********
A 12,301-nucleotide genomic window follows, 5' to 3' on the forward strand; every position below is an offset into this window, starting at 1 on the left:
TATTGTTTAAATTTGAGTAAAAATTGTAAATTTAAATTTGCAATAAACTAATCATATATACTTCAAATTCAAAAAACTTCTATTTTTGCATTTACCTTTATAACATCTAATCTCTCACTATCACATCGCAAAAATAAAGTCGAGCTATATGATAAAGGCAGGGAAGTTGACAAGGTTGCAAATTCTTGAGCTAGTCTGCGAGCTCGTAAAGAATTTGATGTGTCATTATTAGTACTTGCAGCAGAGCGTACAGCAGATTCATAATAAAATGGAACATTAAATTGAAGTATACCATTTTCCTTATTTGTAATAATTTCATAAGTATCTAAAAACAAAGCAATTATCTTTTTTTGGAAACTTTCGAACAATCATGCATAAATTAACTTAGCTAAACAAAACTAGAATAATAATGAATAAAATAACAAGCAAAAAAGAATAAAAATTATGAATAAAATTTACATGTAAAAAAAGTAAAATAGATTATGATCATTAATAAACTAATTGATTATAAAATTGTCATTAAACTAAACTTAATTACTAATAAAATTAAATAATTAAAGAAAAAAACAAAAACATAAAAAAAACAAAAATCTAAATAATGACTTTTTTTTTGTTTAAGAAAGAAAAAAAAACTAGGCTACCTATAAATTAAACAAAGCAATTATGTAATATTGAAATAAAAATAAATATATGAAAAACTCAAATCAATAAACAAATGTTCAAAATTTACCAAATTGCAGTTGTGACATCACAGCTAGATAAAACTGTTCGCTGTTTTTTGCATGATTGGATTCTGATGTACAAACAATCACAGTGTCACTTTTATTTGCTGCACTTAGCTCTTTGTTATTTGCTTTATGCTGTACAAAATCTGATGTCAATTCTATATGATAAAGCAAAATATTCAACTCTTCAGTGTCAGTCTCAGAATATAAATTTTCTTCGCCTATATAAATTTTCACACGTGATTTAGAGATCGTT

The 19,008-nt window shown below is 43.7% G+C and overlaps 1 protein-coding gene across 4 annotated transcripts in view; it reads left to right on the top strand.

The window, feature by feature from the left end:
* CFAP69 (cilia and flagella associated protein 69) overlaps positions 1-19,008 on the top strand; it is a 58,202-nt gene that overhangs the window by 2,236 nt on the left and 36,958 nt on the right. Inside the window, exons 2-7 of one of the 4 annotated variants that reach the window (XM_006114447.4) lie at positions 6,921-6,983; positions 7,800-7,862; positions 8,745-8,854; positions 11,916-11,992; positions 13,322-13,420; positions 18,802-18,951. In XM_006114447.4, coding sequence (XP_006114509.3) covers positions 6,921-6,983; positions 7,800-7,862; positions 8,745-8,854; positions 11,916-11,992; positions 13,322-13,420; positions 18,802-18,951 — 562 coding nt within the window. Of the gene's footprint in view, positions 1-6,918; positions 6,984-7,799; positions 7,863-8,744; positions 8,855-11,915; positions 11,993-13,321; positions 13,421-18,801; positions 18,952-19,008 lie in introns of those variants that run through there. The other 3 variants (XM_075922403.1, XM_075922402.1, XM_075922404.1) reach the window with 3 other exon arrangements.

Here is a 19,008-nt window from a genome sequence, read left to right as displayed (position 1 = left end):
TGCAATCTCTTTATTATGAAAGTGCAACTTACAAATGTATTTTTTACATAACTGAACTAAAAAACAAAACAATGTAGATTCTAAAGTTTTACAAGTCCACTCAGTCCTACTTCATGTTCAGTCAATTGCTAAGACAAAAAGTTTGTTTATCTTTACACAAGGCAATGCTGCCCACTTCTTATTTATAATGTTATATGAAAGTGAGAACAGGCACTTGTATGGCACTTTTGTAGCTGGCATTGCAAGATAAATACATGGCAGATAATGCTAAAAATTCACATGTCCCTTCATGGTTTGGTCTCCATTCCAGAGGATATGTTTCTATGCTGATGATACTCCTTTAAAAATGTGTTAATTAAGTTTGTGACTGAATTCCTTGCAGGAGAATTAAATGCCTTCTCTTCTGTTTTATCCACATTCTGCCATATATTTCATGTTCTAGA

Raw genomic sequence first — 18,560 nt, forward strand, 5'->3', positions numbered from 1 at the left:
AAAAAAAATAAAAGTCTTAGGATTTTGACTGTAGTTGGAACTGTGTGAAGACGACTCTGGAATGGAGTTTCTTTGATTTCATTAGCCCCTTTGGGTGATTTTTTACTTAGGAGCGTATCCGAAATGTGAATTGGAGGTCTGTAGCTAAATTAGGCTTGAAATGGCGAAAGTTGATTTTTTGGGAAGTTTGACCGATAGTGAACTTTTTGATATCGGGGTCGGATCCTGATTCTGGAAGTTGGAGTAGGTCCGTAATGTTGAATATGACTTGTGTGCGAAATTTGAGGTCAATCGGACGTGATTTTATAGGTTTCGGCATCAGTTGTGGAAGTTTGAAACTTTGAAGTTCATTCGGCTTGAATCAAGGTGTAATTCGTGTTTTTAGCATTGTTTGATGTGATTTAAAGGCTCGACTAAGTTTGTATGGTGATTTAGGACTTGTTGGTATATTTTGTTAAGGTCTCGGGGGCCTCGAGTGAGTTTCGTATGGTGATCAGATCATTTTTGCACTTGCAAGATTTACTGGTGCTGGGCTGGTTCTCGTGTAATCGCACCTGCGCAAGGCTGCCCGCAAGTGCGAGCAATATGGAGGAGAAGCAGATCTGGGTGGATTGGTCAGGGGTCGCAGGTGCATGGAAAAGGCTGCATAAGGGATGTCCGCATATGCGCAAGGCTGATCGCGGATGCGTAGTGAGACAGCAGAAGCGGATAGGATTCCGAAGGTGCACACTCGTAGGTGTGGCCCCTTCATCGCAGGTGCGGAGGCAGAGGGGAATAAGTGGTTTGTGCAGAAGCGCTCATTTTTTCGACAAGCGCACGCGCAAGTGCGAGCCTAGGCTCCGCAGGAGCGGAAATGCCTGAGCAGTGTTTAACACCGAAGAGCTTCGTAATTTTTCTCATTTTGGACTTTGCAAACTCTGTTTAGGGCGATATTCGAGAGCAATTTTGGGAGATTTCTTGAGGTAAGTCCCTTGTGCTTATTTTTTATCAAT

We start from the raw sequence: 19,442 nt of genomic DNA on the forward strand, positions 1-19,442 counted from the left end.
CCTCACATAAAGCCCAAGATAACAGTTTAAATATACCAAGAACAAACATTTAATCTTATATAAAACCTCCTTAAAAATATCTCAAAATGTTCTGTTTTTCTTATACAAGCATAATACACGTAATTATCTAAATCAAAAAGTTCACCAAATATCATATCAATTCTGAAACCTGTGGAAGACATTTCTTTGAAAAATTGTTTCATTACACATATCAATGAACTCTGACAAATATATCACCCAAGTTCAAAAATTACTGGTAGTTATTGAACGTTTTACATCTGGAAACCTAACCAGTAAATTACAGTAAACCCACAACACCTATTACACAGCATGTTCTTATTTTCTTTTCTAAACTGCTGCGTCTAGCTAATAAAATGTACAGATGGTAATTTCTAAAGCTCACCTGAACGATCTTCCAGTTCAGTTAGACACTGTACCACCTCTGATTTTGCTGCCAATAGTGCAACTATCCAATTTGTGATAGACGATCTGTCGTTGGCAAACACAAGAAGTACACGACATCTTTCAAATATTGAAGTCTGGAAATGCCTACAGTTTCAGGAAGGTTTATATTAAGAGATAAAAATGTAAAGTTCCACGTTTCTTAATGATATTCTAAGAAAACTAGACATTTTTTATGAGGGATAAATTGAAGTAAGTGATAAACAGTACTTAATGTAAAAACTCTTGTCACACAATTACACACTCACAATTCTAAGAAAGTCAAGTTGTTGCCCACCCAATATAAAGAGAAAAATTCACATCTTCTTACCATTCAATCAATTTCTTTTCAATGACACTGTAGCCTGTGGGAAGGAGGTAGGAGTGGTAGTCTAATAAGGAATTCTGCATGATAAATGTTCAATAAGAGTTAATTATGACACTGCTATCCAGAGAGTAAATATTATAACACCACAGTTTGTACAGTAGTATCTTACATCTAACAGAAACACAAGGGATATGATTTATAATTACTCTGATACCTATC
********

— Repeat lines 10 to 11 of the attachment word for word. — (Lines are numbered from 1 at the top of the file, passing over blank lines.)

We start from the raw sequence: 19,442 nt of genomic DNA on the forward strand, positions 1-19,442 counted from the left end.
CCTCACATAAAGCCCAAGATAACAGTTTAAATATACCAAGAACAAACATTTAATCTTATATAAAACCTCCTTAAAAATATCTCAAAATGTTCTGTTTTTCTTATACAAGCATAATACACGTAATTATCTAAATCAAAAAGTTCACCAAATATCATATCAATTCTGAAACCTGTGGAAGACATTTCTTTGAAAAATTGTTTCATTACACATATCAATGAACTCTGACAAATATATCACCCAAGTTCAAAAATTACTGGTAGTTATTGAACGTTTTACATCTGGAAACCTAACCAGTAAATTACAGTAAACCCACAACACCTATTACACAGCATGTTCTTATTTTCTTTTCTAAACTGCTGCGTCTAGCTAATAAAATGTACAGATGGTAATTTCTAAAGCTCACCTGAACGATCTTCCAGTTCAGTTAGACACTGTACCACCTCTGATTTTGCTGCCAATAGTGCAACTATCCAATTTGTGATAGACGATCTGTCGTTGGCAAACACAAGAAGTACACGACATCTTTCAAATATTGAAGTCTGGAAATGCCTACAGTTTCAGGAAGGTTTATATTAAGAGATAAAAATGTAAAGTTCCACGTTTCTTAATGATATTCTAAGAAAACTAGACATTTTTTATGAGGGATAAATTGAAGTAAGTGATAAACAGTACTTAATGTAAAAACTCTTGTCACACAATTACACACTCACAATTCTAAGAAAGTCAAGTTGTTGCCCACCCAATATAAAGAGAAAAATTCACATCTTCTTACCATTCAATCAATTTCTTTTCAATGACACTGTAGCCTGTGGGAAGGAGGTAGGAGTGGTAGTCTAATAAGGAATTCTGCATGATAAATGTTCAATAAGAGTTAATTATGACACTGCTATCCAGAGAGTAAATATTATAACACCACAGTTTGTACAGTAGTATCTTACATCTAACAGAAACACAAGGGATATGATTTATAATTACTCTGATACCTATC